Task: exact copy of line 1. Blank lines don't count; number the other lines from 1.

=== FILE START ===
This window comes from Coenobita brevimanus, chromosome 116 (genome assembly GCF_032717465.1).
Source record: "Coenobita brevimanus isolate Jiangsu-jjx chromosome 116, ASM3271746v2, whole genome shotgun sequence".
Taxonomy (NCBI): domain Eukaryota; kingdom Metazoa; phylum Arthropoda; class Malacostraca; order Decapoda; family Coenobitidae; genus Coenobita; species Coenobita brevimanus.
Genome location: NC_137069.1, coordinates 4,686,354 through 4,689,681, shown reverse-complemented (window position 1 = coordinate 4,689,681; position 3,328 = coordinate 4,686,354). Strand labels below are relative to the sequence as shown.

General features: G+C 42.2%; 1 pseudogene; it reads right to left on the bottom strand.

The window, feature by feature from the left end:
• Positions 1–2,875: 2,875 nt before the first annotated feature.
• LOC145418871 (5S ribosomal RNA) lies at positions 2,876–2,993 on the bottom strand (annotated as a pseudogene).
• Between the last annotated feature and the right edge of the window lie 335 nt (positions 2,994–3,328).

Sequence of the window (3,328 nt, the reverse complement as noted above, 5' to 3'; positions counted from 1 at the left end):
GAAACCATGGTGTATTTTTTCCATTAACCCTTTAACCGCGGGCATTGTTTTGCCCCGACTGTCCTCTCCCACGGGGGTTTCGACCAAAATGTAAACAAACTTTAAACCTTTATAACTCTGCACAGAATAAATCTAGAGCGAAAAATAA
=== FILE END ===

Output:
This window comes from Coenobita brevimanus, chromosome 116 (genome assembly GCF_032717465.1).